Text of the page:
Politics: The "gap" approach thus has a significant history in health policy. We can view the "gap" approach in another way politically. Much of the politics of the health and welfare area is redistributive -- politics that affects large groups, involves the general public on one side or the other, and involves the perception of being zero-sum, transferring resources from one group to another. In American politics, politicians have often attempted to redefine redistributive political situations into distributive ones, where benefits flow to a specific group that can be mobilized to support them, and costs are spread out across the general society. The gap movement involves the same idea -- focusing on specific groups who can be mobilized in support of policy change, but dampening the impact of the costs and attempting to spread them across society.

One of the goals of this paper is to assess the success of this notion -- is it possible in the process of pursuing change in an incremental way through distributive politics to achieve the same success over time that a comprehensive bill would have achieved?

II.  Measuring Health Insurance "Gaps"

Almost an infinite number of variables are available with which to define a health insurance "gap." Some of the more common variables are included in Table 1, "The Probability of Being Uninsured." Nine different variables are included here, all from the Current Population Survey, and each indicating a substantial amount of difference on being uninsured.

A note on measuring the extent to which the public has health insurance: the Current Population Survey (CPS) does not ask respondents if they do not have health insurance; instead, an "uninsured" person is one who does not say that he or she had one of several forms of health insurance in the previous year: employer-sponsored insurance, Medicare, Medicaid, CHAMPUS, VA or military health care, privately purchased health insurance, or any other kind of health insurance. Alternative sources of information on health insurance include the Survey of Income and Program Participation (SIPP), the National Health Interview Survey (NHIS), and the Medical Panel Expenditure Survey (MEPS). While the framework of the questions asked is similar, the surveys differ in several ways, the most important of which seem to be

Discussions of the different surveys and how they measure health insurance and being uninsured can be found in Lewis, et. al., 1997, and U.S. Department of Health and Human Services, 1997a.

The variables point to a common theme: those who are otherwise in need or whose family structures change substantially are also more likely to be uninsured:

More information on these basic probabilities may be found in Moyer, 1998a. Similar findings can be found for the Medical Expenditure Panel Survey (MEPS) in Vistnes and Monheit (1997).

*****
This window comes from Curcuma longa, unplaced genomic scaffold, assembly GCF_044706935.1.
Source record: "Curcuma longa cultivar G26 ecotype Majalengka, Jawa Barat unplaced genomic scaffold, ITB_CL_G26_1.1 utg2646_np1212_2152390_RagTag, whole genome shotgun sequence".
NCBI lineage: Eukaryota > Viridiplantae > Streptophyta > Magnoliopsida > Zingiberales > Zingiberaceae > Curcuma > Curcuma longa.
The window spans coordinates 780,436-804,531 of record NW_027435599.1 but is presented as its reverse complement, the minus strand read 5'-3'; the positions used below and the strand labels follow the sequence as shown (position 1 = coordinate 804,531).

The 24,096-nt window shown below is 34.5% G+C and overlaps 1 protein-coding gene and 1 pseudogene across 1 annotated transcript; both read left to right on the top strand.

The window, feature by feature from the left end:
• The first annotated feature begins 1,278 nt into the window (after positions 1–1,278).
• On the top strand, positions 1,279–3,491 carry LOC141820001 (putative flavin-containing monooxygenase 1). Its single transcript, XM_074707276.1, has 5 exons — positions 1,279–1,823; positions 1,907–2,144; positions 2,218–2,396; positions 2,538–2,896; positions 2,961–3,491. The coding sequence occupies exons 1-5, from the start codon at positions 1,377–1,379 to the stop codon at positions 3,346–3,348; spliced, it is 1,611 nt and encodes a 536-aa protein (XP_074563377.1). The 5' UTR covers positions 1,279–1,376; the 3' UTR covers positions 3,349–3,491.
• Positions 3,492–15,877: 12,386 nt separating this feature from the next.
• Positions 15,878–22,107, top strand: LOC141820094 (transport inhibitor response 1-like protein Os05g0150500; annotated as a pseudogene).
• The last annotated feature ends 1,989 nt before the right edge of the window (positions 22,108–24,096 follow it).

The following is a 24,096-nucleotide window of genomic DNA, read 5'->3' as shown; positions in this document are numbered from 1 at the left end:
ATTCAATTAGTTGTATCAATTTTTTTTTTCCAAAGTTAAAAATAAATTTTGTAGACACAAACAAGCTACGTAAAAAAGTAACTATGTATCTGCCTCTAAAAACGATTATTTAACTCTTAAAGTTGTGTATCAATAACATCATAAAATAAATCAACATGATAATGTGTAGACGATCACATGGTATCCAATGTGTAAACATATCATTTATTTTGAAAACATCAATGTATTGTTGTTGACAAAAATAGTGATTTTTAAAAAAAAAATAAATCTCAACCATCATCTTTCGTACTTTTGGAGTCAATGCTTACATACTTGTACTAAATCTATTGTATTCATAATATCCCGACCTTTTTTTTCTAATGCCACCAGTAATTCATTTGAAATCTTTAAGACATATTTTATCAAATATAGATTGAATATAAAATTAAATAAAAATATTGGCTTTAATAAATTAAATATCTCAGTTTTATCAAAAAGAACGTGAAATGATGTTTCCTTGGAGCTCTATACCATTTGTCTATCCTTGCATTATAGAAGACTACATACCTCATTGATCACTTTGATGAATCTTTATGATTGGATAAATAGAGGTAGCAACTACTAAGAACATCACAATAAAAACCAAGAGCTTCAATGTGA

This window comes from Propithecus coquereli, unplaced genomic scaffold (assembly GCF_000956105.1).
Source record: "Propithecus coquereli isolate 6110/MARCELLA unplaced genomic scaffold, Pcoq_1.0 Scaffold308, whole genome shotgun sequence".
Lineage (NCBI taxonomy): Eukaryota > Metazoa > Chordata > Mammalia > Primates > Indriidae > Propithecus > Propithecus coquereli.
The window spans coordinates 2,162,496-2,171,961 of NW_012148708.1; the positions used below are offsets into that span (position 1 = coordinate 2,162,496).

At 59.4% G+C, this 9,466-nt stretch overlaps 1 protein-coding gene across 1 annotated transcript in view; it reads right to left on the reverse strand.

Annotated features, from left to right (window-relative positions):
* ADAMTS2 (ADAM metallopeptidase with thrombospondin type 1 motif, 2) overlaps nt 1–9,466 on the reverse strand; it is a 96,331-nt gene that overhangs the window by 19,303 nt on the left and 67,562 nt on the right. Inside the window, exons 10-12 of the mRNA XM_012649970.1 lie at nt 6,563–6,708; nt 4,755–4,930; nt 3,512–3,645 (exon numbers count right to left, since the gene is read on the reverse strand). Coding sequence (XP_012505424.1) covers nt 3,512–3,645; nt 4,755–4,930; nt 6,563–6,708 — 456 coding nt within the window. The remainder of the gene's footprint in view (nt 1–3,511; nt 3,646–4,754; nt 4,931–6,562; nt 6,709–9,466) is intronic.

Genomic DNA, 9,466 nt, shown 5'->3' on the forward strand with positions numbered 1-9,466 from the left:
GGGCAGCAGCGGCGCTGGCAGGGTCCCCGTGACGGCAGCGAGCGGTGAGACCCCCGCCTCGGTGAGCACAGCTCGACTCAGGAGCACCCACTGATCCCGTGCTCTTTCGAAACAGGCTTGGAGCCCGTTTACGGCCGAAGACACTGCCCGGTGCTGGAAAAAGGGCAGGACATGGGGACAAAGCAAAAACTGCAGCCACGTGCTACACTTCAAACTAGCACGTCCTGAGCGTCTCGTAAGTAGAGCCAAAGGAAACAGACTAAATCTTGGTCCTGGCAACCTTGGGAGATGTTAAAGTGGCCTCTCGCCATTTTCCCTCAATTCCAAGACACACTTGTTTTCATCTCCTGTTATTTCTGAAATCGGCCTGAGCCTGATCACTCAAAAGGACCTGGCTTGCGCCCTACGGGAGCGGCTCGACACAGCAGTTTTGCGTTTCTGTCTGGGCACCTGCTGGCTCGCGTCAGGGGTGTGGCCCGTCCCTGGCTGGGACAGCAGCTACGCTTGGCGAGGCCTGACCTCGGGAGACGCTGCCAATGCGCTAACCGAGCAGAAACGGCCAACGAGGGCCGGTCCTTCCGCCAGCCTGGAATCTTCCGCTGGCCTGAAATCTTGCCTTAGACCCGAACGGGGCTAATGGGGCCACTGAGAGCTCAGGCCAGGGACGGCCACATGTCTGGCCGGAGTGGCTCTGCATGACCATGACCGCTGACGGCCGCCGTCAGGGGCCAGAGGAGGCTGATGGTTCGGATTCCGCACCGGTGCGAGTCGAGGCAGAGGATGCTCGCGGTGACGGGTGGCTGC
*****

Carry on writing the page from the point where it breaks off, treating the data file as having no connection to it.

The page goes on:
Table 2 compares the composition of those with health insurance with the composition of those who are uninsured. The insured population is 48% male and 52% female, while the uninsured population is 54% male and 46% female. Thus, females are more likely to be insured than males, but the differences are not very large. The common theme of this table is that needy persons and those near poverty tend to be uninsured. Immigrants, persons of Hispanic descent, young adults, persons not married or not in a traditional family, persons with minimal levels of education and persons who reside in the South are more likely than average to be uninsured.

It is still the case that the uninsured also include a small number of persons in better circumstances. Some 10% of the uninsured are college graduates or have some graduate training; 8% had incomes of five times poverty or higher.

Political Involvement: Significant numbers of the uninsured -- almost half -- cannot vote. Twenty-five percent of the uninsured are under 18 years of age, 10.55 million. Another 14% are adult non-Hispanic, non-citizens, not eligible to register and vote. The two groups total 16.3 million of the 41.72 million who are uninsured, or 39%.

The poor are 28% of the total uninsured group, or 11.68 million. Those who are less than twice the Federal Poverty Line are 59% of the uninsured, or 24.6 million of the 41.7 million uninsured.

III.  Children

Background: In early 1997, the expectation was that the President and the Congress would be gridlocked. Both the President and the Republican congressional leaders wanted the other side to commit to a program first. In August, 1996, the President had signed the welfare reform bill over the objections of many from the more liberal and pro-children interest groups. The President and the Republican leadership had agreed on the Health Insurance Portability and Affordability Act, also signed in August, to make it easier for workers who lose or change jobs to maintain their health coverage.